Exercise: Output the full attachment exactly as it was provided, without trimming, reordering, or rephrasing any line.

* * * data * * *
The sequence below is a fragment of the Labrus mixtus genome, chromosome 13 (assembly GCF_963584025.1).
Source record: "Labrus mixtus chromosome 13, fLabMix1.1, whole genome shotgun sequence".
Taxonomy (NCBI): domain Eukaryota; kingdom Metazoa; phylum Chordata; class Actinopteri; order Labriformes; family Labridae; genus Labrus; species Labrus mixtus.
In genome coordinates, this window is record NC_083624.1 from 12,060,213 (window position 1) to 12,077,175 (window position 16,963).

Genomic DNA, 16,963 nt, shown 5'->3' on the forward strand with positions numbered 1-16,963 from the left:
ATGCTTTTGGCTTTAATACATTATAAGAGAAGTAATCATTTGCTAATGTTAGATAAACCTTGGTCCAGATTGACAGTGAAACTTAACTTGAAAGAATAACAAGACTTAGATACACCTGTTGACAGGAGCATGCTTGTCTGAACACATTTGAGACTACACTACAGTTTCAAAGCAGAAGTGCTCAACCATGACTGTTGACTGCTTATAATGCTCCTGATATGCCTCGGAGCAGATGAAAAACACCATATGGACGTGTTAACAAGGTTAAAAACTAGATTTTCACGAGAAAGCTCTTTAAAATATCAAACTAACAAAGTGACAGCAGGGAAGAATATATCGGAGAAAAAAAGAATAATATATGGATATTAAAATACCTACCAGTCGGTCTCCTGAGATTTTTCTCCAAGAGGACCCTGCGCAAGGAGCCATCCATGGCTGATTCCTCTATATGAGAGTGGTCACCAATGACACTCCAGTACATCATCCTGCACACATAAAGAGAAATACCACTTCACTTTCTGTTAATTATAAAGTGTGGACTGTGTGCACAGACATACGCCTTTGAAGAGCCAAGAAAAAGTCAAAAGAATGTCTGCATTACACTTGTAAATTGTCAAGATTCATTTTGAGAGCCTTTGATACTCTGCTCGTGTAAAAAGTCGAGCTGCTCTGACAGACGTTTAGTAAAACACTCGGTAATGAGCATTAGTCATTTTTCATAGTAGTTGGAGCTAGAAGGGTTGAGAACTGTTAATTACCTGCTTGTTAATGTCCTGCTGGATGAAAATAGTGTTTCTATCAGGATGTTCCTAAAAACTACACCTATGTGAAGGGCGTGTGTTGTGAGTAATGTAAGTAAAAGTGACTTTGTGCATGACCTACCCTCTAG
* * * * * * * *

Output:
The sequence below is a fragment of the Labrus mixtus genome, chromosome 13 (assembly GCF_963584025.1).
Source record: "Labrus mixtus chromosome 13, fLabMix1.1, whole genome shotgun sequence".
Taxonomy (NCBI): domain Eukaryota; kingdom Metazoa; phylum Chordata; class Actinopteri; order Labriformes; family Labridae; genus Labrus; species Labrus mixtus.
In genome coordinates, this window is record NC_083624.1 from 12,060,213 (window position 1) to 12,077,175 (window position 16,963).

Genomic DNA, 16,963 nt, shown 5'->3' on the forward strand with positions numbered 1-16,963 from the left:
ATGCTTTTGGCTTTAATACATTATAAGAGAAGTAATCATTTGCTAATGTTAGATAAACCTTGGTCCAGATTGACAGTGAAACTTAACTTGAAAGAATAACAAGACTTAGATACACCTGTTGACAGGAGCATGCTTGTCTGAACACATTTGAGACTACACTACAGTTTCAAAGCAGAAGTGCTCAACCATGACTGTTGACTGCTTATAATGCTCCTGATATGCCTCGGAGCAGATGAAAAACACCATATGGACGTGTTAACAAGGTTAAAAACTAGATTTTCACGAGAAAGCTCTTTAAAATATCAAACTAACAAAGTGACAGCAGGGAAGAATATATCGGAGAAAAAAAGAATAATATATGGATATTAAAATACCTACCAGTCGGTCTCCTGAGATTTTTCTCCAAGAGGACCCTGCGCAAGGAGCCATCCATGGCTGATTCCTCTATATGAGAGTGGTCACCAATGACACTCCAGTACATCATCCTGCACACATAAAGAGAAATACCACTTCACTTTCTGTTAATTATAAAGTGTGGACTGTGTGCACAGACATACGCCTTTGAAGAGCCAAGAAAAAGTCAAAAGAATGTCTGCATTACACTTGTAAATTGTCAAGATTCATTTTGAGAGCCTTTGATACTCTGCTCGTGTAAAAAGTCGAGCTGCTCTGACAGACGTTTAGTAAAACACTCGGTAATGAGCATTAGTCATTTTTCATAGTAGTTGGAGCTAGAAGGGTTGAGAACTGTTAATTACCTGCTTGTTAATGTCCTGCTGGATGAAAATAGTGTTTCTATCAGGATGTTCCTAAAAACTACACCTATGTGAAGGGCGTGTGTTGTGAGTAATGTAAGTAAAAGTGACTTTGTGCATGACCTACCCTCTAG